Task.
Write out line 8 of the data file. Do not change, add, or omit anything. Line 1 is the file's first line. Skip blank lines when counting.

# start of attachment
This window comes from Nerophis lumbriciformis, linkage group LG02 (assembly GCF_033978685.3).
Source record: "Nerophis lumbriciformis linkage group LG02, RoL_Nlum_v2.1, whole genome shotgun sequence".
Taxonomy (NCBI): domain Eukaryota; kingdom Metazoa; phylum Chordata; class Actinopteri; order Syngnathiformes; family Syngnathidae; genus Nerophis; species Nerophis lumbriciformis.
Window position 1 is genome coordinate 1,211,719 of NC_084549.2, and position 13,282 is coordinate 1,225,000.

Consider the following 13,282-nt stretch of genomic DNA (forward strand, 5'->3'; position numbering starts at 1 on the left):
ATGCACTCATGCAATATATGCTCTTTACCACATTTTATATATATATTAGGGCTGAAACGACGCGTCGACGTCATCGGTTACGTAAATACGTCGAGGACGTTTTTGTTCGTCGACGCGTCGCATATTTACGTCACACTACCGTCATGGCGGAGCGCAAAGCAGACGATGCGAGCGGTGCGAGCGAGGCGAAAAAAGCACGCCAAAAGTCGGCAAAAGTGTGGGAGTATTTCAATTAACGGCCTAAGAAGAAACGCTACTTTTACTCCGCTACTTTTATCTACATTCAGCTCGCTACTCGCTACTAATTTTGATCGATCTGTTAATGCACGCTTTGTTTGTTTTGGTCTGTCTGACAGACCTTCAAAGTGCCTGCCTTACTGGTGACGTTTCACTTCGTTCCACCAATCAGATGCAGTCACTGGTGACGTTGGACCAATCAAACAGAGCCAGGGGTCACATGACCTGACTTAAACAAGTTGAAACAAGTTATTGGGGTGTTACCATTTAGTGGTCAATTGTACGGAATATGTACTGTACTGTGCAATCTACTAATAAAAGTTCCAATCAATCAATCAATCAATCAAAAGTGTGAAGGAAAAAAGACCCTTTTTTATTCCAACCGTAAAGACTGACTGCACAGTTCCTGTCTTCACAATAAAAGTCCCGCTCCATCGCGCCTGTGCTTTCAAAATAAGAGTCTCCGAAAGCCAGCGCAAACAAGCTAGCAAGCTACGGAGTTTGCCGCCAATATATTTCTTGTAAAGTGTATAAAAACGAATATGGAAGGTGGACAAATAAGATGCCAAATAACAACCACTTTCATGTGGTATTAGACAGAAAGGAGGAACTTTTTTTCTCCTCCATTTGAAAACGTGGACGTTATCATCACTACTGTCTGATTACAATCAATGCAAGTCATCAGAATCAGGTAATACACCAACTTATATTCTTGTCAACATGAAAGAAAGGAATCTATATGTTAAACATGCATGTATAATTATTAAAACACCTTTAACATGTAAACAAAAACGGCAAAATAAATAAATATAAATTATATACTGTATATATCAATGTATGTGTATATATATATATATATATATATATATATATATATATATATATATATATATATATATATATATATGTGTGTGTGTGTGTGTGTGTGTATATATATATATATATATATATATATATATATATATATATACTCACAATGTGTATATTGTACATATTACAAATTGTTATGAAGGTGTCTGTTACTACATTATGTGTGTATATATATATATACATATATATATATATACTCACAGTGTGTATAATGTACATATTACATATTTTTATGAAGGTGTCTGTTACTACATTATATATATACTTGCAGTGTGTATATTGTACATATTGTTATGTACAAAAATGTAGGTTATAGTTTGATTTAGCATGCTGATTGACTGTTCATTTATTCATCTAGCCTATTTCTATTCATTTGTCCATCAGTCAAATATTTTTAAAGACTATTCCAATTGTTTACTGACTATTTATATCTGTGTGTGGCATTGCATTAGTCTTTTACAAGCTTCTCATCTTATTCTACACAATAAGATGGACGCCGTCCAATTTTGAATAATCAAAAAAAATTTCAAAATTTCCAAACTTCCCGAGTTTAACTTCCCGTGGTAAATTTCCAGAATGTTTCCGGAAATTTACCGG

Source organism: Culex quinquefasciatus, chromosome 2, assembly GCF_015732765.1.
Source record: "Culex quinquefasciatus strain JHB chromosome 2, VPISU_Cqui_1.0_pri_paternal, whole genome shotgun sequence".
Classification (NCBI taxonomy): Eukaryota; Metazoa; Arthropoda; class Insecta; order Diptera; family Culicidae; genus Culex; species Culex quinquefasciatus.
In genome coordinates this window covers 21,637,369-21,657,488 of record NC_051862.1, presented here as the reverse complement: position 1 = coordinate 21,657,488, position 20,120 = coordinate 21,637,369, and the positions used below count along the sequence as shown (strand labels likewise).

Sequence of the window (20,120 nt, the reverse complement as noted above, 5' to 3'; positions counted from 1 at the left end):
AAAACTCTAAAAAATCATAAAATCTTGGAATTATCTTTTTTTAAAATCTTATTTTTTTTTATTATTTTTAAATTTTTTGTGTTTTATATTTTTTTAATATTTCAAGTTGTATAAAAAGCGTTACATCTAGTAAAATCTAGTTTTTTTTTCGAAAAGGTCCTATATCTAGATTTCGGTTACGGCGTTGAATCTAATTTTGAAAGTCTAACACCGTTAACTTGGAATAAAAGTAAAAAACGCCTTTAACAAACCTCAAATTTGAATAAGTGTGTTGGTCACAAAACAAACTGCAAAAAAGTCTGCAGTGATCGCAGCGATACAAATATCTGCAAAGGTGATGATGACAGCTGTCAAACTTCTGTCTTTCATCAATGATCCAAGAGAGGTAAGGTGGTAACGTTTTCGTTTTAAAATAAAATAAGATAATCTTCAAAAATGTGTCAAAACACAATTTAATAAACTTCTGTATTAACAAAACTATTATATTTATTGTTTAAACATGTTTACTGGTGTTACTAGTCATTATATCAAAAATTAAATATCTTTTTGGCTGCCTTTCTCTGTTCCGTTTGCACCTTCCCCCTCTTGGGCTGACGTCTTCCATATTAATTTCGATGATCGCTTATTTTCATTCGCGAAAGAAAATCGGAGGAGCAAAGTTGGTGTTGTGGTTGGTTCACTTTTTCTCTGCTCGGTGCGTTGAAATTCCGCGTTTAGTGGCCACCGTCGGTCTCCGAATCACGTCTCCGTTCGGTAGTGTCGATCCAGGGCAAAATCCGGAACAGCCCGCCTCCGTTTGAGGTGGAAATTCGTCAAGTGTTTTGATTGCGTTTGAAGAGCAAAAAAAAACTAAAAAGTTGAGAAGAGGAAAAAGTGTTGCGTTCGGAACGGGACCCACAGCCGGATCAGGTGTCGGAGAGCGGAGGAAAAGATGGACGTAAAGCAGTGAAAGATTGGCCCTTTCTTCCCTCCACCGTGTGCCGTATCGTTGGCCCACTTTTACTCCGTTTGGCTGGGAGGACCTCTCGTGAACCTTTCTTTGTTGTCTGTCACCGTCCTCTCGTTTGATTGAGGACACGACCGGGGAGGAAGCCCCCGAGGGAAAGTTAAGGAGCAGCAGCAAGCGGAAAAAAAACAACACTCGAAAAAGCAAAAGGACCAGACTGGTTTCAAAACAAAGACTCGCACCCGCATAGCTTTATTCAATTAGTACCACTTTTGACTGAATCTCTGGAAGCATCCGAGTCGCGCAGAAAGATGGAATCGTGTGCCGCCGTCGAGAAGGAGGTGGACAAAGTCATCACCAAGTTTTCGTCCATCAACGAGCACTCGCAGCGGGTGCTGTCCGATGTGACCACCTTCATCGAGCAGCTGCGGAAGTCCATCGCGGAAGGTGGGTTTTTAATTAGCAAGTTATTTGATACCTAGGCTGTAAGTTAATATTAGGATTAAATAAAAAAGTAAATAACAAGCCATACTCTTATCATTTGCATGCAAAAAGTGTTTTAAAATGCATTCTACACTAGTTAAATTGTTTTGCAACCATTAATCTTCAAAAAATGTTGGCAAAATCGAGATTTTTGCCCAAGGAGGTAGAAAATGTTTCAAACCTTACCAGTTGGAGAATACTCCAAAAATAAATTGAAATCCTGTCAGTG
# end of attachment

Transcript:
Source record: "Culex quinquefasciatus strain JHB chromosome 2, VPISU_Cqui_1.0_pri_paternal, whole genome shotgun sequence".